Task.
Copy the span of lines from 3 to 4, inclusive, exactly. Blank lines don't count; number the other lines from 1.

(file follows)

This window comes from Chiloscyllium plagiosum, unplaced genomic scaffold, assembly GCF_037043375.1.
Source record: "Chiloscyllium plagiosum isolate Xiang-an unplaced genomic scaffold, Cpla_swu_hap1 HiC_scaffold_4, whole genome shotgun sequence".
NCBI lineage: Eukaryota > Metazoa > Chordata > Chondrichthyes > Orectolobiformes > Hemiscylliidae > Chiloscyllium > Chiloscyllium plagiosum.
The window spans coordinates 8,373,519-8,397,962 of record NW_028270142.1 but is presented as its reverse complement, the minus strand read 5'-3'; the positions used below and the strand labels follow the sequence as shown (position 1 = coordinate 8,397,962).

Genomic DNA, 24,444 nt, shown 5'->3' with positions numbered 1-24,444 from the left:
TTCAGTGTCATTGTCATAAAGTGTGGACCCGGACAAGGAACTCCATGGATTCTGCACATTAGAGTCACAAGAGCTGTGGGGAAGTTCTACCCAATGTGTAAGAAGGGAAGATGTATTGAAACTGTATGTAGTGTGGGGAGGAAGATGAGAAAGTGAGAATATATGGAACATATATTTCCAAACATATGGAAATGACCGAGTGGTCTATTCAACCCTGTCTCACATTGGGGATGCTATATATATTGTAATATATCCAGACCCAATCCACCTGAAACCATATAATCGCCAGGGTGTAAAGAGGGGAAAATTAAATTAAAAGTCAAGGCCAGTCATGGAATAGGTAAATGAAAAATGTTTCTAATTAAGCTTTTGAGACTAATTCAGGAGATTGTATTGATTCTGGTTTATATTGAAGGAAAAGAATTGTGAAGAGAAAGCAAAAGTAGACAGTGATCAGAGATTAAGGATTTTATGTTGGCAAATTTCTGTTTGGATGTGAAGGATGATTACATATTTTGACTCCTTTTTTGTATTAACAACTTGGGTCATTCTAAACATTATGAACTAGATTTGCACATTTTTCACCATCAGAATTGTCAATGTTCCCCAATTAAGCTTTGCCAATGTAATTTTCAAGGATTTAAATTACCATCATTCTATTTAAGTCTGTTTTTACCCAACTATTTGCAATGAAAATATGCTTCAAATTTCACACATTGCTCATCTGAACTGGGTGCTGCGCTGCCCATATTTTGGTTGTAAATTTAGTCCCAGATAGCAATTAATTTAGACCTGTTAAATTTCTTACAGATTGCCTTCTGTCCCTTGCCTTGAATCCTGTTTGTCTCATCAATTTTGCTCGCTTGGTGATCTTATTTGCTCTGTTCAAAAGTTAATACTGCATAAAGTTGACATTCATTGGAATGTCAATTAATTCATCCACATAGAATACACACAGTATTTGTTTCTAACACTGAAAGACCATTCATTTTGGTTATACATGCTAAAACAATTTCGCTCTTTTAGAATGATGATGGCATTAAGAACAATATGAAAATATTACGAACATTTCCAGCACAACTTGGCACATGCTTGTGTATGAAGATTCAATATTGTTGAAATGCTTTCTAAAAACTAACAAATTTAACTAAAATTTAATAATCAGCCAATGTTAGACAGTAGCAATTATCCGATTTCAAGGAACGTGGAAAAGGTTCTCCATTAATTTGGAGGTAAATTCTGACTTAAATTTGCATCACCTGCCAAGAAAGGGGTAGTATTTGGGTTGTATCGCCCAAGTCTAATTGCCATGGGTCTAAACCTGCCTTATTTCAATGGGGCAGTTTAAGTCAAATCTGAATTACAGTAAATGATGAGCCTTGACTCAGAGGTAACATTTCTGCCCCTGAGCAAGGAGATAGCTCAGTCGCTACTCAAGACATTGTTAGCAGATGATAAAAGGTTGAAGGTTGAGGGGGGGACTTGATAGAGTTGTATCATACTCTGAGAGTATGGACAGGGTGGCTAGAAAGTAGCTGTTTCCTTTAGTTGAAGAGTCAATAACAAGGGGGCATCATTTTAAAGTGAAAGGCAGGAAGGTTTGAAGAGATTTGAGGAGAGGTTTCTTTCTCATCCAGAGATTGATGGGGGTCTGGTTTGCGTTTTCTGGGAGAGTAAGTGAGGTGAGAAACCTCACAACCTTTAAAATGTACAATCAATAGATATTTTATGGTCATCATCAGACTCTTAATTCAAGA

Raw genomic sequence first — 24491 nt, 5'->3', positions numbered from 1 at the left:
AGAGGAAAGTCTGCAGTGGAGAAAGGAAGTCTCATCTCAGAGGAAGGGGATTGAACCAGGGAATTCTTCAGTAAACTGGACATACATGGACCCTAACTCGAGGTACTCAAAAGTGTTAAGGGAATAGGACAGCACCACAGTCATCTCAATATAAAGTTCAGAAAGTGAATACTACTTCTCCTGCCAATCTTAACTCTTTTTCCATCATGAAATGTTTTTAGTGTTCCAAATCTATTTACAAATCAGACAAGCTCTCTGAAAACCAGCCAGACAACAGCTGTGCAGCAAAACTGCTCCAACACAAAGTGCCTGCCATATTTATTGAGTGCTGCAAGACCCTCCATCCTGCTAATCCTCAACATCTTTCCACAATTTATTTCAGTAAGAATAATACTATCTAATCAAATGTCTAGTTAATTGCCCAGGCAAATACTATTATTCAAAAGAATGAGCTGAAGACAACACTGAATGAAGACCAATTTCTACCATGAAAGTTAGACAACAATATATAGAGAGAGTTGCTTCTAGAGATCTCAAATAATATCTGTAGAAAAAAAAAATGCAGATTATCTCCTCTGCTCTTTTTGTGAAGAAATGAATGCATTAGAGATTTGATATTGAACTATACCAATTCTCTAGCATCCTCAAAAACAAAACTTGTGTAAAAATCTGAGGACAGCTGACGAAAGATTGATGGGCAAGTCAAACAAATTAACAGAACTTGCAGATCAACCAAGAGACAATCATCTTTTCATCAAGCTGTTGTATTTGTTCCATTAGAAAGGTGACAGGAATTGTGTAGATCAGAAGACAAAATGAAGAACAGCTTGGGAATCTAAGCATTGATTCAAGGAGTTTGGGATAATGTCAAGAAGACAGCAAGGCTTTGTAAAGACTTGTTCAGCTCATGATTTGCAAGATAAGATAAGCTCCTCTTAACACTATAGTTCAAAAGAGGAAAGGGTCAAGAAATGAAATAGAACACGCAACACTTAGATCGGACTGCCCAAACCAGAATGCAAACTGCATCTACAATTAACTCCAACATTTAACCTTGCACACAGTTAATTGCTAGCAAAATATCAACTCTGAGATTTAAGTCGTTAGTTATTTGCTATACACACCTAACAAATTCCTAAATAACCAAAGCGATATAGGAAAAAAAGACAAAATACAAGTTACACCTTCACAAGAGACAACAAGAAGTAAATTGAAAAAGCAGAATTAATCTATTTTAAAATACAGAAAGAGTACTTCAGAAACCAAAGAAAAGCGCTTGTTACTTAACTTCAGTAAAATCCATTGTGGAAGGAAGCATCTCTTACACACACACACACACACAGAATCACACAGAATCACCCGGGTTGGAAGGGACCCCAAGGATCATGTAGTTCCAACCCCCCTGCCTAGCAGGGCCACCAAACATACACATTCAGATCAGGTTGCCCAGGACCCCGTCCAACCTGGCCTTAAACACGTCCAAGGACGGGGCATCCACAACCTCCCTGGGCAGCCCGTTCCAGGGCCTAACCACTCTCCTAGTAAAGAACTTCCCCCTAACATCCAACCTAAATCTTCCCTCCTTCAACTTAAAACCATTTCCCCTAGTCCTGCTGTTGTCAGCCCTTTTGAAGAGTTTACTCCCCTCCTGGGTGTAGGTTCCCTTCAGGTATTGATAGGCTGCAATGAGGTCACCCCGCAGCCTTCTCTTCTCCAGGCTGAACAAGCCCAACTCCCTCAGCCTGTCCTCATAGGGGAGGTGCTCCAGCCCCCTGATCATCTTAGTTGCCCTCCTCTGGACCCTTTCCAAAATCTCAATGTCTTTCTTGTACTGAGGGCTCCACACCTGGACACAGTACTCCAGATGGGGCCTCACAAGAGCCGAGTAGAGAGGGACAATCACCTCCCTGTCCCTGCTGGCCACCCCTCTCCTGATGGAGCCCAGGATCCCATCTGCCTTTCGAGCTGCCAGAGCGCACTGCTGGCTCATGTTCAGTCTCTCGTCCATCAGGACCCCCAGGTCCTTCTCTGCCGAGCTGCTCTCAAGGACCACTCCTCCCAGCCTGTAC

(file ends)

NCBI lineage: Eukaryota > Metazoa > Chordata > Chondrichthyes > Orectolobiformes > Hemiscylliidae > Chiloscyllium > Chiloscyllium plagiosum.
The window spans coordinates 8,373,519-8,397,962 of record NW_028270142.1 but is presented as its reverse complement, the minus strand read 5'-3'; the positions used below and the strand labels follow the sequence as shown (position 1 = coordinate 8,397,962).